Sarah glanced up at the old clock on the chimneypiece and suppressed a feeling of irritation that Silas was not back yet. Recently Silas had been what he called "busy," but Sarah did not believe it - she knew Silas well enough to know that he was up to something. She sighed. She wished he were there to share the moment of everyone being together.
Pushing her thoughts about Silas to one side, Sarah smiled at Lucy, her daughter-in-law-to-be. Having Lucy there made her feel as if Simon was with them too, for there were moments when Lucy echoed Simon's eager, intense way of talking. One day, thought Sarah, maybe she would have all her children and Silas with her - though how they would all fit into the sitting room she was not sure. But if she ever got the chance she'd give it her best try.
Septimus too was glancing at the clock, and at 8:15 PM precisely he excused himself from the gathering. Sarah watched her youngest son, grown tall and gangly in recent months, get up from his perch on the arm of her battered sofa and pick his way through people and piles of books toward the door. She saw with pride his purple Senior Apprentice ribbons shimmer on the hem of the sleeves of his green tunic, but what pleased her most was his quiet, easy confidence. She wished he'd comb his hair more often but Septimus was turning into a good-looking young man. She blew her son a kiss. He smiled - slightly strained, Sarah thought - and stepped out of the cozy sitting room into the chill of the Long Walk, the wide passageway that ran along the length of the Palace.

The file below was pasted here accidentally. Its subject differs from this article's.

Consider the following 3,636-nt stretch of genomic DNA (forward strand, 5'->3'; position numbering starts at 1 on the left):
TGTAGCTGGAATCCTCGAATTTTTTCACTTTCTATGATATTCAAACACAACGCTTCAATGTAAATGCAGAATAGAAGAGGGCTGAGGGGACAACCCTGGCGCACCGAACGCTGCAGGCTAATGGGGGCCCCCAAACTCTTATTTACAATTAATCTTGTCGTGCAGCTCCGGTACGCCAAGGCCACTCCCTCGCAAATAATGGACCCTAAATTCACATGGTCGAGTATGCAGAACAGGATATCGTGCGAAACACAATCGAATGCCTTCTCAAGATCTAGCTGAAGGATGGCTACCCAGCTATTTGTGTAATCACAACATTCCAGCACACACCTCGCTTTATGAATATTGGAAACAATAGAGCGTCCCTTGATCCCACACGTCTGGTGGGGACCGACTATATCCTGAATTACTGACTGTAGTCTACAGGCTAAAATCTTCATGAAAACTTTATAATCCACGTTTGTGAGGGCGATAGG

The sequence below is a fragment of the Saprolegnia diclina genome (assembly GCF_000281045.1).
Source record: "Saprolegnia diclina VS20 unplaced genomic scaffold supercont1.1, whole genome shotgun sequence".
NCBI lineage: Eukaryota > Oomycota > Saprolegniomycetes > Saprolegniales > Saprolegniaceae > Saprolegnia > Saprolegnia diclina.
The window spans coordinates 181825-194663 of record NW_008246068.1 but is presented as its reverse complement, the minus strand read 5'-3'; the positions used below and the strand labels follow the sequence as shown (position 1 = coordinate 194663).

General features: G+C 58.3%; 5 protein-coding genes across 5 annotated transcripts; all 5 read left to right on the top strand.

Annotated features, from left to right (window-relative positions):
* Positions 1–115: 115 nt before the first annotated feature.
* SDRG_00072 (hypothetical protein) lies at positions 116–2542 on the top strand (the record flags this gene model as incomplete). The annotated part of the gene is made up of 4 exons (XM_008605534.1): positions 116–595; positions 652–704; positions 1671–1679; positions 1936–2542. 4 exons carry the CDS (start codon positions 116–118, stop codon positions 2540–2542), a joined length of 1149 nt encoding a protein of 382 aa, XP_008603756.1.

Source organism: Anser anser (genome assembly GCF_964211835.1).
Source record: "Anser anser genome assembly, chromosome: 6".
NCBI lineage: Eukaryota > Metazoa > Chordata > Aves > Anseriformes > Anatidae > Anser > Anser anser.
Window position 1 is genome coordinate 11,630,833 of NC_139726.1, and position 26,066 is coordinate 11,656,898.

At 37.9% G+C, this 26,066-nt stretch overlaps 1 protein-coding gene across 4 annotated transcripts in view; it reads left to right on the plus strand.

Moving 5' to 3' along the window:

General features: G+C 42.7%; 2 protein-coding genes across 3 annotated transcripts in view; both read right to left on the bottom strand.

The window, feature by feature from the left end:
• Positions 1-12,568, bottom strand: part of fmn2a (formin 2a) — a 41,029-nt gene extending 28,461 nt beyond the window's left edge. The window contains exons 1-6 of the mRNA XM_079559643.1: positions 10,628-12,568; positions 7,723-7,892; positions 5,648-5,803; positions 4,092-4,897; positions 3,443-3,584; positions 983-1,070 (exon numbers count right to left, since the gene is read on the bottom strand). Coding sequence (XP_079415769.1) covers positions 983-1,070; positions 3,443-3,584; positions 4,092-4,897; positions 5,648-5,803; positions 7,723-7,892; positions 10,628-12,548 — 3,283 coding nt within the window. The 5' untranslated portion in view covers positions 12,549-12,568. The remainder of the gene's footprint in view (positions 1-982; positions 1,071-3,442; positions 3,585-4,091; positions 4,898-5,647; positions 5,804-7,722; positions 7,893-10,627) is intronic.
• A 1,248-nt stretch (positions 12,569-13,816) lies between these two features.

Jenna Heap slipped out after him.
"Sep, wait a mo," she called after Septimus, who was striding off in a hurry.